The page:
In another interview with “Hayots Ashkhar,” the father of Tigran Naghdalian, the former head of the Armenian Public Television and Radio, blames Armenian opposition leaders for his son’s December 2002 murder. Hovannes Naghdalian says Aram Sarkisian, Stepan Demirchian and Albert Bazeyan were “Tigran’s most bitter enemies.” “They often did not hide their threats to Tigran in their speeches,” he says, adding that their Artarutyun bloc is “an alliance of murderers.”
Aram Sarkisian, meanwhile, assures “Haykakan Zhamanak” that his brother Armen had nothing to do with Naghdalian’s murder. He again claims that Armenia will see pre-term presidential elections in the near future. “I have said that we will solve the issue of regime change in between two and five months,” he says. The countdown for Robert Kocharian’s final days in power began last month, according to the outspoken oppositionist.
“Iravunk” says talk of a regime change is taking place even inside the governing coalition. The paper claims that there are already rumors that Kocharian will soon be replaced by parliament speaker Artur Baghdasarian.
“Yerkir” warns the authorities that Europe’s patience with their poor democracy and human rights record seems to be running out. The Council of Europe and the Organization for Security and Cooperation in Europe are equally critical of this year’s elections in Azerbaijan and Georgia. The paper believes that the Armenian authorities’ hopes that post-election violence in Baku and the troubled vote count in Tbilisi will spare them more trouble in the international arena have been dashed. “The soup has been cooked and must be eaten,” it concludes figuratively.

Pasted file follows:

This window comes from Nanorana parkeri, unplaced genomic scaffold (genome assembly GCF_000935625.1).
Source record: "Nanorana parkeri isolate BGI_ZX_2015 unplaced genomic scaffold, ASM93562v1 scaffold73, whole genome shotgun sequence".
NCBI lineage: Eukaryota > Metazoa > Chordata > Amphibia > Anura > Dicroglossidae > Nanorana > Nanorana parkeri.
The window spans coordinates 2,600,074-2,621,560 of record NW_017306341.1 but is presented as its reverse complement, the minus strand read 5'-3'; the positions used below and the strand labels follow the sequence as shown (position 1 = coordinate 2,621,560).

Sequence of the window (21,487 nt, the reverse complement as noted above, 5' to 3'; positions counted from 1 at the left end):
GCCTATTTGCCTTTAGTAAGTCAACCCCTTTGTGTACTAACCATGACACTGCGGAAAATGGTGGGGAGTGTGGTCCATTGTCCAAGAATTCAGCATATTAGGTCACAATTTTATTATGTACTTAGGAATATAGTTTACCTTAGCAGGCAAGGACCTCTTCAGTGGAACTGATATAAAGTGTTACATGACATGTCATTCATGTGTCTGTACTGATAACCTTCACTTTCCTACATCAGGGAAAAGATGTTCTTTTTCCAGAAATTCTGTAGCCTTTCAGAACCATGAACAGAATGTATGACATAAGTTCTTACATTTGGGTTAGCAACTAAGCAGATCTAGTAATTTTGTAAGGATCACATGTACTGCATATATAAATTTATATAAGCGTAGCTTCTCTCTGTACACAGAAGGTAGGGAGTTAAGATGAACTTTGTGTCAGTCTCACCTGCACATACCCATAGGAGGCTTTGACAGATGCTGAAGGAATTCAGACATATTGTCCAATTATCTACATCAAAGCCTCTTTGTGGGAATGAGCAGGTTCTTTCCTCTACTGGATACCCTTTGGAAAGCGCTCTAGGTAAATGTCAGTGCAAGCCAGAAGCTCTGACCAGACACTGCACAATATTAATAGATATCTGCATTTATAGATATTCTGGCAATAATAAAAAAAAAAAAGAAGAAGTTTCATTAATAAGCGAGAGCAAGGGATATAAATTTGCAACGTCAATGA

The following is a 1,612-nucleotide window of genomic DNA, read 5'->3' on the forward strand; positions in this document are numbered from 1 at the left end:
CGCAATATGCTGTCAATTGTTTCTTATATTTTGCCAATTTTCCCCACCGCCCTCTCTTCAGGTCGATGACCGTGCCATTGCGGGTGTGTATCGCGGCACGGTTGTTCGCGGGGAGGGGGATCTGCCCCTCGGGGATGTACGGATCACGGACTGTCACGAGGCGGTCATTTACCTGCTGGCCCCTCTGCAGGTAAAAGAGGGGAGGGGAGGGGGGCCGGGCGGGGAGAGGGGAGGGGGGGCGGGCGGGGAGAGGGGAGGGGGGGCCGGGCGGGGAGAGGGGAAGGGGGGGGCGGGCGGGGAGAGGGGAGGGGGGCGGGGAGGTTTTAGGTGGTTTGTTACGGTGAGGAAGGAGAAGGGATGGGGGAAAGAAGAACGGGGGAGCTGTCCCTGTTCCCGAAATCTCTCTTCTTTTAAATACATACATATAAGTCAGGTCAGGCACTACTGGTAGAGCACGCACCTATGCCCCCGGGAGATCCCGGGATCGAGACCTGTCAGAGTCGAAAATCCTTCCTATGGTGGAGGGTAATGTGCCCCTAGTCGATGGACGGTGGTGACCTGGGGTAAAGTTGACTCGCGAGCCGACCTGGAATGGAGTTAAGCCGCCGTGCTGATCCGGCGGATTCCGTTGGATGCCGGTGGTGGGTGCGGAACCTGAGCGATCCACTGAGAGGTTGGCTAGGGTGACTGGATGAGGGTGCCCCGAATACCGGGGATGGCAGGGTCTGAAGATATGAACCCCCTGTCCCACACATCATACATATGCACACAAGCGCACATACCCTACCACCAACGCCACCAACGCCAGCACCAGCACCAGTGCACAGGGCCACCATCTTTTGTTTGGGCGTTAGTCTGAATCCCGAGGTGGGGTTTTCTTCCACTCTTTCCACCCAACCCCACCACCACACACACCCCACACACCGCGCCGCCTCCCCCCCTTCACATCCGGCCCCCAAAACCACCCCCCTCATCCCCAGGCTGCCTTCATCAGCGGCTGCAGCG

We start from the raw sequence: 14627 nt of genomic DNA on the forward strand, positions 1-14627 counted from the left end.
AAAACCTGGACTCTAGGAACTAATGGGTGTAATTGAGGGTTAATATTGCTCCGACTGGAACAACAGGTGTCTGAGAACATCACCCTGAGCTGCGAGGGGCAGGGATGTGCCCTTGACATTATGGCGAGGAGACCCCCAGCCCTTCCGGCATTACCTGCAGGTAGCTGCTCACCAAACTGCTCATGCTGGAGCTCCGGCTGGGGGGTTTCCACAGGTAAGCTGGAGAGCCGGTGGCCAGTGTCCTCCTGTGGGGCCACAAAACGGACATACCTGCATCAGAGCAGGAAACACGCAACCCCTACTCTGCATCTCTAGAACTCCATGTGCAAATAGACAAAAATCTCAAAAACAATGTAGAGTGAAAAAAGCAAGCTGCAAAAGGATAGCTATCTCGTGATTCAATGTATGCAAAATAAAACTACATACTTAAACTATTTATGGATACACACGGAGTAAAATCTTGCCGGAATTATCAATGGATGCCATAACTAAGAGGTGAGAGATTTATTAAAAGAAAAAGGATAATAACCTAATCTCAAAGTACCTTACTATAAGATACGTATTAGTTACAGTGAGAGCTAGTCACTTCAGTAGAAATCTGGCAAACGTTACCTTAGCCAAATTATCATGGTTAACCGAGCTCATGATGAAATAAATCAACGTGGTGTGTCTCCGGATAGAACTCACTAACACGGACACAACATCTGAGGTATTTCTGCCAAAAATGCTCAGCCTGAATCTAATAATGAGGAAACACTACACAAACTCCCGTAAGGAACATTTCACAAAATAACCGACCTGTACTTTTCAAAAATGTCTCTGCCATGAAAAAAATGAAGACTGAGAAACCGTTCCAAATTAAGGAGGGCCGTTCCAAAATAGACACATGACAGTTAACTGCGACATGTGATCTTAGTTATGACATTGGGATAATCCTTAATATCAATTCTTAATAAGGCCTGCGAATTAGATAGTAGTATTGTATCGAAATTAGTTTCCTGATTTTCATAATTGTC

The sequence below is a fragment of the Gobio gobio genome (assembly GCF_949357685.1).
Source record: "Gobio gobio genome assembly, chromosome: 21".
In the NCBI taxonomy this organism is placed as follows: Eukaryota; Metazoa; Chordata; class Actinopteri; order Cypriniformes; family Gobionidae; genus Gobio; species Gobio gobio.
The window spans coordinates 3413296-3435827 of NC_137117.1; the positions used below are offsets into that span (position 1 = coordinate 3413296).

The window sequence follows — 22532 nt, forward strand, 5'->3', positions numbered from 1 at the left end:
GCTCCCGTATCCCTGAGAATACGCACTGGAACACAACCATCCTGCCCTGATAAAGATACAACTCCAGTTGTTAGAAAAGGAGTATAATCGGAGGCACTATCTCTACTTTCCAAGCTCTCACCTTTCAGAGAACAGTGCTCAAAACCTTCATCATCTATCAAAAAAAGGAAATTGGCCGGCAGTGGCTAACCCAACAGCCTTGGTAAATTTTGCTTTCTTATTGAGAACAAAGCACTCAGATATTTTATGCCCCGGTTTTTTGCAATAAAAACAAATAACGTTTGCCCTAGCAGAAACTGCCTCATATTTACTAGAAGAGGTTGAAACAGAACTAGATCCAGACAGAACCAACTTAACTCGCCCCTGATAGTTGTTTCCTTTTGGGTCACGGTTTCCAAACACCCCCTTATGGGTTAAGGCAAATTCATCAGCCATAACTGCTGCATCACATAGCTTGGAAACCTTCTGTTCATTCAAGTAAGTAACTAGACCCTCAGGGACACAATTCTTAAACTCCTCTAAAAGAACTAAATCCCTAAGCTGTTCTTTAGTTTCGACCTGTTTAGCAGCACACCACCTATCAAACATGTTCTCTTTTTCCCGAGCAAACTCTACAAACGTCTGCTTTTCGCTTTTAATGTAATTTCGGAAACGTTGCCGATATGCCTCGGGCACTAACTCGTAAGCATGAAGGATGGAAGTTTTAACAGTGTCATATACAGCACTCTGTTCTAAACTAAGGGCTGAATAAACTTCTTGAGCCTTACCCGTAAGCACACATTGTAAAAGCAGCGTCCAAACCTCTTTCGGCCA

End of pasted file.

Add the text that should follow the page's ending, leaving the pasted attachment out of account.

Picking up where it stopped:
“Haykakan Zhamanak” says corruption in Armenia’s military and law-enforcement bodies seems to have been omitted from the government’s anti-graft program approved on Thursday. “For some unclear reasons, fights against corruption as a rule target doctors and university professors,” the paper says. “The real state of affairs appears to be just the opposite.” The paper also argues that government assurances that independent media is to play a major role in its anti-corruption drive ring hollow after the scandalous closure of the A1+ and Noyan Tapan television stations. It suggests that the authorities start ensuring the rule of law by imprisoning Grigor Amalian, the head of the controversial state body that pulled the plug on the two channels.
Newspapers continue to berate the authorities for their handling of a major health crisis sparked by a water contamination in Yerevan. “Yerkir” says the disease outbreak exposed Armenia’s vulnerability to bacteriological terrorist acts by its enemies. “Judging from the existing state of affairs, [such a terrorist act] will not be difficult to do,” the paper comments.
“State authority is absent in Armenia,” “Iravunk” declares grimly, pointing not only to the water problem but also the ongoing high-profile trials. “The authorities serve not the majority of citizens, but the interests of a certain ‘brotherhood’ that has effectively privatized them.”